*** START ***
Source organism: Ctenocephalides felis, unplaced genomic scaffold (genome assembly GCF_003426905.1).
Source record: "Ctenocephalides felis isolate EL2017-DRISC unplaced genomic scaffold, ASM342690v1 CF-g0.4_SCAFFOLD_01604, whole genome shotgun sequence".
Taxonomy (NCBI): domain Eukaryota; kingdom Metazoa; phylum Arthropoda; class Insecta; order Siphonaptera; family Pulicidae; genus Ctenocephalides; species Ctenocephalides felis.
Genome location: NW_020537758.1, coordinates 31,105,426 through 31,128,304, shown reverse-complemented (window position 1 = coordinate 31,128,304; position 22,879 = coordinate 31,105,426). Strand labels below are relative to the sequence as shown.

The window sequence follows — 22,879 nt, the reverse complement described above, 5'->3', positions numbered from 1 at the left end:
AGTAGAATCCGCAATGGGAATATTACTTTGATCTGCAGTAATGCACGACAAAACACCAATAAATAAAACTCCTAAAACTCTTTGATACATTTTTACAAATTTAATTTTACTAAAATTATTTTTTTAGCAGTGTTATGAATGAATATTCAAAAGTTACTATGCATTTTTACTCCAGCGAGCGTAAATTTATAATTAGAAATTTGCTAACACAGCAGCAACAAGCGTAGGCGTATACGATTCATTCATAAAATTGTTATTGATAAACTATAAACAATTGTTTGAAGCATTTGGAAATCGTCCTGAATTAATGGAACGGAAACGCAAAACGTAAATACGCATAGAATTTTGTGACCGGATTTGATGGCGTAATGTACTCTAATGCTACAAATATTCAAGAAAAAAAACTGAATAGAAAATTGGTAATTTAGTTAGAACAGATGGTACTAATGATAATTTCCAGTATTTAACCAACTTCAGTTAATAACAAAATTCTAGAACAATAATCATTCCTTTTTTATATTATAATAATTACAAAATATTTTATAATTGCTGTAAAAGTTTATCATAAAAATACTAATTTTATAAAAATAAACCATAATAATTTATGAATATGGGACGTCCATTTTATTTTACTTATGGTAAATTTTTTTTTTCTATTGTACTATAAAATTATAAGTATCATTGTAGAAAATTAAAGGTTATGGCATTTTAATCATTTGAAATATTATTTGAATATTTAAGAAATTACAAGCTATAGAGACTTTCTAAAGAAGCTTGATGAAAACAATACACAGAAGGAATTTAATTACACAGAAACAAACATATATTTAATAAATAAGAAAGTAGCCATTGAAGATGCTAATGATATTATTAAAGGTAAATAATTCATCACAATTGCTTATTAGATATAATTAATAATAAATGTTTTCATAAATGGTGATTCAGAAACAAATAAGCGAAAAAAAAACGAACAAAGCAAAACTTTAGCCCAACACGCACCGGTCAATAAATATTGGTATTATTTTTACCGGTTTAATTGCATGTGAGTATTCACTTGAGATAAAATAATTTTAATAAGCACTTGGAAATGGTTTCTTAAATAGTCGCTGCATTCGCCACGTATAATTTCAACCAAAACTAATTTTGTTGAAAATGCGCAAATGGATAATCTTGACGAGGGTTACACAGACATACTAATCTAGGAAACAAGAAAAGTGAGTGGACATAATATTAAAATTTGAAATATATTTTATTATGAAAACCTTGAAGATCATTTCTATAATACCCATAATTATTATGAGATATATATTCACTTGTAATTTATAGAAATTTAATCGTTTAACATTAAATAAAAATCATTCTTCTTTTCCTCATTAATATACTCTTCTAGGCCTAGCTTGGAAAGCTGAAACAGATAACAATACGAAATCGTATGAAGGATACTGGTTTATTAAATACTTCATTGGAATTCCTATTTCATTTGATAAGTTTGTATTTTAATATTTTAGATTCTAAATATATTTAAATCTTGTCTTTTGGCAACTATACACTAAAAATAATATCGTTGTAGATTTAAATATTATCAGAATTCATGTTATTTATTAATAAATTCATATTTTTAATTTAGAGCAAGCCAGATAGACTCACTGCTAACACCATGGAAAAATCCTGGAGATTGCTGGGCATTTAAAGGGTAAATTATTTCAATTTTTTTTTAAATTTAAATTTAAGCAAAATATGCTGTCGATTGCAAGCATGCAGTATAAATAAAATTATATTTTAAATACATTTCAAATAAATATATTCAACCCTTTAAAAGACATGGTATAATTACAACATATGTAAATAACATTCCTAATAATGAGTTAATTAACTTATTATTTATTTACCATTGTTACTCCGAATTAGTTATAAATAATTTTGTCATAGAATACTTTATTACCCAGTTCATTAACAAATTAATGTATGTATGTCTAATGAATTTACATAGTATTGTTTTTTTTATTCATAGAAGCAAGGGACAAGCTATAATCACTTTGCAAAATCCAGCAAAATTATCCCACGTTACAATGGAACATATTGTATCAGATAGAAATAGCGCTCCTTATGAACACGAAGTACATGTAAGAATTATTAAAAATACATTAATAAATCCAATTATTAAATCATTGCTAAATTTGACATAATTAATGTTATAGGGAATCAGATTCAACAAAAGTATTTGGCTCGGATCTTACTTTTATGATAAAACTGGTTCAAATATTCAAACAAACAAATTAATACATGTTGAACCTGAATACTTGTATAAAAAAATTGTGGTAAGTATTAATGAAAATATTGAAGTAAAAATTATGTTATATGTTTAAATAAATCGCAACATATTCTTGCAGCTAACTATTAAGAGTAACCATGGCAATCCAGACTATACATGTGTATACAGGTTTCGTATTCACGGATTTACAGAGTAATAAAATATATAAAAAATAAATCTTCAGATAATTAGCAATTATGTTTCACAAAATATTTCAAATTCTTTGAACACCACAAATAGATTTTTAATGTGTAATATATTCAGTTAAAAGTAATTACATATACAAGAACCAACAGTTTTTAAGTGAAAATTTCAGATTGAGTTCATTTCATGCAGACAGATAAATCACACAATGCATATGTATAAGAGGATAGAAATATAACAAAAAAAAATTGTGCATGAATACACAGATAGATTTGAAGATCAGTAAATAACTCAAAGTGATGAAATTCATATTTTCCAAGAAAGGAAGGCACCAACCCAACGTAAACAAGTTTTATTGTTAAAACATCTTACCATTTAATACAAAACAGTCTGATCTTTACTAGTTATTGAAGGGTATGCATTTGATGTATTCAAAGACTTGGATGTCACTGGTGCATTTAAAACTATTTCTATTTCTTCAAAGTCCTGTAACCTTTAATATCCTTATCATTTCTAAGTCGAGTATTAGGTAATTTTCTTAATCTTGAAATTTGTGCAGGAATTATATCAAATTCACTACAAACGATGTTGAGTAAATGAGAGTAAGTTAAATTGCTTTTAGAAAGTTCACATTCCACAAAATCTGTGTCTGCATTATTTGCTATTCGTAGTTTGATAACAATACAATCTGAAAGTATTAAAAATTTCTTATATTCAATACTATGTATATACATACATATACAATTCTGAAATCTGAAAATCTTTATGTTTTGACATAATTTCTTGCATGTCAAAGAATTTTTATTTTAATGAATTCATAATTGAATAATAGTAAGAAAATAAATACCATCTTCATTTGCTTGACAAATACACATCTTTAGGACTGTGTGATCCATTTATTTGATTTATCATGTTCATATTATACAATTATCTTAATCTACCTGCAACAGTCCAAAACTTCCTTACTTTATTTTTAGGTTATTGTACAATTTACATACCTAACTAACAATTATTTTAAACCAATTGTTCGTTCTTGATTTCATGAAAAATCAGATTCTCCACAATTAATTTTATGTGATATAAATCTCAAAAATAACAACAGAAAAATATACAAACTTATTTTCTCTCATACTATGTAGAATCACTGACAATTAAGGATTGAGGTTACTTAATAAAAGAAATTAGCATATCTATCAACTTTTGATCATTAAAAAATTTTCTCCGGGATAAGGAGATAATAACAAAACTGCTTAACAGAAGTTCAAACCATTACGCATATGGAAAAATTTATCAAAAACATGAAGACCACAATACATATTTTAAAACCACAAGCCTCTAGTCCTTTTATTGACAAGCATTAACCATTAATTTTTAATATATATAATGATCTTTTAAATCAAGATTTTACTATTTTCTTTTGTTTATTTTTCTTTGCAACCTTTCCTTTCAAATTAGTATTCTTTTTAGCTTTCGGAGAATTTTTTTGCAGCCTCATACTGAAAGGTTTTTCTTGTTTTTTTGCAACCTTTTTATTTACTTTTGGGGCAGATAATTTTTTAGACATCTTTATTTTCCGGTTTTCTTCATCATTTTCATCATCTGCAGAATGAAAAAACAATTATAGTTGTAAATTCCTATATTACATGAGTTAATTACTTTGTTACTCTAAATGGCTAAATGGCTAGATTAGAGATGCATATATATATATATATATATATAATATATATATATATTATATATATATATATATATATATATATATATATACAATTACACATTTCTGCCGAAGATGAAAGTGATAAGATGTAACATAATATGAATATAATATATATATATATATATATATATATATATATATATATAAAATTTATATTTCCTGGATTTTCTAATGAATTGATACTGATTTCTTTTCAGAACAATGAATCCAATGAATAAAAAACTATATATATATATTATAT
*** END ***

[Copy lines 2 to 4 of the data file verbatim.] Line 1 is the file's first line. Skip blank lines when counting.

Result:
Source record: "Ctenocephalides felis isolate EL2017-DRISC unplaced genomic scaffold, ASM342690v1 CF-g0.4_SCAFFOLD_01604, whole genome shotgun sequence".
Taxonomy (NCBI): domain Eukaryota; kingdom Metazoa; phylum Arthropoda; class Insecta; order Siphonaptera; family Pulicidae; genus Ctenocephalides; species Ctenocephalides felis.
Genome location: NW_020537758.1, coordinates 31,105,426 through 31,128,304, shown reverse-complemented (window position 1 = coordinate 31,128,304; position 22,879 = coordinate 31,105,426). Strand labels below are relative to the sequence as shown.